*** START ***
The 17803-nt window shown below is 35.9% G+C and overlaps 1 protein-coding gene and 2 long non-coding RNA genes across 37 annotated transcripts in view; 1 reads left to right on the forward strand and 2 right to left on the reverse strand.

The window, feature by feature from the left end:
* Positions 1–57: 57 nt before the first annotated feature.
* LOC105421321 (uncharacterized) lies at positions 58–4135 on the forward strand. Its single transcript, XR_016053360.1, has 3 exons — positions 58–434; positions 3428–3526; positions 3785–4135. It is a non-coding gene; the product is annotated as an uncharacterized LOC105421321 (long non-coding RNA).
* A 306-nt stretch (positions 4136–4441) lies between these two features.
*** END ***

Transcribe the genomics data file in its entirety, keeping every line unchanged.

The 17803-nt window shown below is 35.9% G+C and overlaps 1 protein-coding gene and 2 long non-coding RNA genes across 37 annotated transcripts in view; 1 reads left to right on the forward strand and 2 right to left on the reverse strand.

The window, feature by feature from the left end:
* Positions 1–57: 57 nt before the first annotated feature.
* LOC105421321 (uncharacterized) lies at positions 58–4135 on the forward strand. Its single transcript, XR_016053360.1, has 3 exons — positions 58–434; positions 3428–3526; positions 3785–4135. It is a non-coding gene; the product is annotated as an uncharacterized LOC105421321 (long non-coding RNA).
* A 306-nt stretch (positions 4136–4441) lies between these two features.